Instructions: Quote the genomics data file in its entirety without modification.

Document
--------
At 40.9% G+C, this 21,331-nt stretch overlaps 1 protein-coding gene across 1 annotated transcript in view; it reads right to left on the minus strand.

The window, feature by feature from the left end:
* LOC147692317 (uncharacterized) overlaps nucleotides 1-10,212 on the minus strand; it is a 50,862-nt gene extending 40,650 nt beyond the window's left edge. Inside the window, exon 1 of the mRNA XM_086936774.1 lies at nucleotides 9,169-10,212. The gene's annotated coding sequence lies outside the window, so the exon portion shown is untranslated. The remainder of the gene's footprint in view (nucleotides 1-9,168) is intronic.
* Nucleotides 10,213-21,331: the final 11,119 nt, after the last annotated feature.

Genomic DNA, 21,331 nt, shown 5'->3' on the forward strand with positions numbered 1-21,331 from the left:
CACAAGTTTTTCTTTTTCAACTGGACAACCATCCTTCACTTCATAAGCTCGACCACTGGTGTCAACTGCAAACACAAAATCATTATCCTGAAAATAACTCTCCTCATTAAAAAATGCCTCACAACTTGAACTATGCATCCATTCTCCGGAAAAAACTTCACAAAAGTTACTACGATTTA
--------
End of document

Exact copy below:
At 40.9% G+C, this 21,331-nt stretch overlaps 1 protein-coding gene across 1 annotated transcript in view; it reads right to left on the minus strand.

The window, feature by feature from the left end:
* LOC147692317 (uncharacterized) overlaps nucleotides 1-10,212 on the minus strand; it is a 50,862-nt gene extending 40,650 nt beyond the window's left edge. Inside the window, exon 1 of the mRNA XM_086936774.1 lies at nucleotides 9,169-10,212. The gene's annotated coding sequence lies outside the window, so the exon portion shown is untranslated. The remainder of the gene's footprint in view (nucleotides 1-9,168) is intronic.
* Nucleotides 10,213-21,331: the final 11,119 nt, after the last annotated feature.

Genomic DNA, 21,331 nt, shown 5'->3' on the forward strand with positions numbered 1-21,331 from the left:
CACAAGTTTTTCTTTTTCAACTGGACAACCATCCTTCACTTCATAAGCTCGACCACTGGTGTCAACTGCAAACACAAAATCATTATCCTGAAAATAACTCTCCTCATTAAAAAATGCCTCACAACTTGAACTATGCATCCATTCTCCGGAAAAAACTTCACAAAAGTTACTACGATTTA